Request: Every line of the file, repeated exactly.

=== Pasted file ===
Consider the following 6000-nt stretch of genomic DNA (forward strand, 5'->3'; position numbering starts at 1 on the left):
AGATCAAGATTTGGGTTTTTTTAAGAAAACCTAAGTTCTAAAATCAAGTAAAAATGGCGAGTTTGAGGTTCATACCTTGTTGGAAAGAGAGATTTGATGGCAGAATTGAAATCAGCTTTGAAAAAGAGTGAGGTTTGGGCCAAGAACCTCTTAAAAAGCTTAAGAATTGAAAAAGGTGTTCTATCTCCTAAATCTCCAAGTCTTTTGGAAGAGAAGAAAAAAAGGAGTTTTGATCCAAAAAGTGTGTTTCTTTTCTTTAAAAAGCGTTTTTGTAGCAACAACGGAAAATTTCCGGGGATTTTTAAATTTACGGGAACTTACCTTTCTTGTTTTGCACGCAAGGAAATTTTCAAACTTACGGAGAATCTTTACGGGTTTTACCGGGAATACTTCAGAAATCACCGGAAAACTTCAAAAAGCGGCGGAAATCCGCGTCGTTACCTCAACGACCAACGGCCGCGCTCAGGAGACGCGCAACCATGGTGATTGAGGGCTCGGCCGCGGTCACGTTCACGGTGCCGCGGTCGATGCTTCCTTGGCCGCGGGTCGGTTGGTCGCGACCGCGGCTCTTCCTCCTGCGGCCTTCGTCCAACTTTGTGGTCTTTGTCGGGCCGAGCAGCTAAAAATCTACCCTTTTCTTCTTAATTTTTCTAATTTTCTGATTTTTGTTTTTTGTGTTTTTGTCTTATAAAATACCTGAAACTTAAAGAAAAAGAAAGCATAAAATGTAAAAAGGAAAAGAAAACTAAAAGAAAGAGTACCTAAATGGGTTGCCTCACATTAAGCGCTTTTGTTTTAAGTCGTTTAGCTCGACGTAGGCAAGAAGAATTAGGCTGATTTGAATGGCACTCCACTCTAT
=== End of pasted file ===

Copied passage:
Consider the following 6000-nt stretch of genomic DNA (forward strand, 5'->3'; position numbering starts at 1 on the left):
AGATCAAGATTTGGGTTTTTTTAAGAAAACCTAAGTTCTAAAATCAAGTAAAAATGGCGAGTTTGAGGTTCATACCTTGTTGGAAAGAGAGATTTGATGGCAGAATTGAAATCAGCTTTGAAAAAGAGTGAGGTTTGGGCCAAGAACCTCTTAAAAAGCTTAAGAATTGAAAAAGGTGTTCTATCTCCTAAATCTCCAAGTCTTTTGGAAGAGAAGAAAAAAAGGAGTTTTGATCCAAAAAGTGTGTTTCTTTTCTTTAAAAAGCGTTTTTGTAGCAACAACGGAAAATTTCCGGGGATTTTTAAATTTACGGGAACTTACCTTTCTTGTTTTGCACGCAAGGAAATTTTCAAACTTACGGAGAATCTTTACGGGTTTTACCGGGAATACTTCAGAAATCACCGGAAAACTTCAAAAAGCGGCGGAAATCCGCGTCGTTACCTCAACGACCAACGGCCGCGCTCAGGAGACGCGCAACCATGGTGATTGAGGGCTCGGCCGCGGTCACGTTCACGGTGCCGCGGTCGATGCTTCCTTGGCCGCGGGTCGGTTGGTCGCGACCGCGGCTCTTCCTCCTGCGGCCTTCGTCCAACTTTGTGGTCTTTGTCGGGCCGAGCAGCTAAAAATCTACCCTTTTCTTCTTAATTTTTCTAATTTTCTGATTTTTGTTTTTTGTGTTTTTGTCTTATAAAATACCTGAAACTTAAAGAAAAAGAAAGCATAAAATGTAAAAAGGAAAAGAAAACTAAAAGAAAGAGTACCTAAATGGGTTGCCTCACATTAAGCGCTTTTGTTTTAAGTCGTTTAGCTCGACGTAGGCAAGAAGAATTAGGCTGATTTGAATGGCACTCCACTCTAT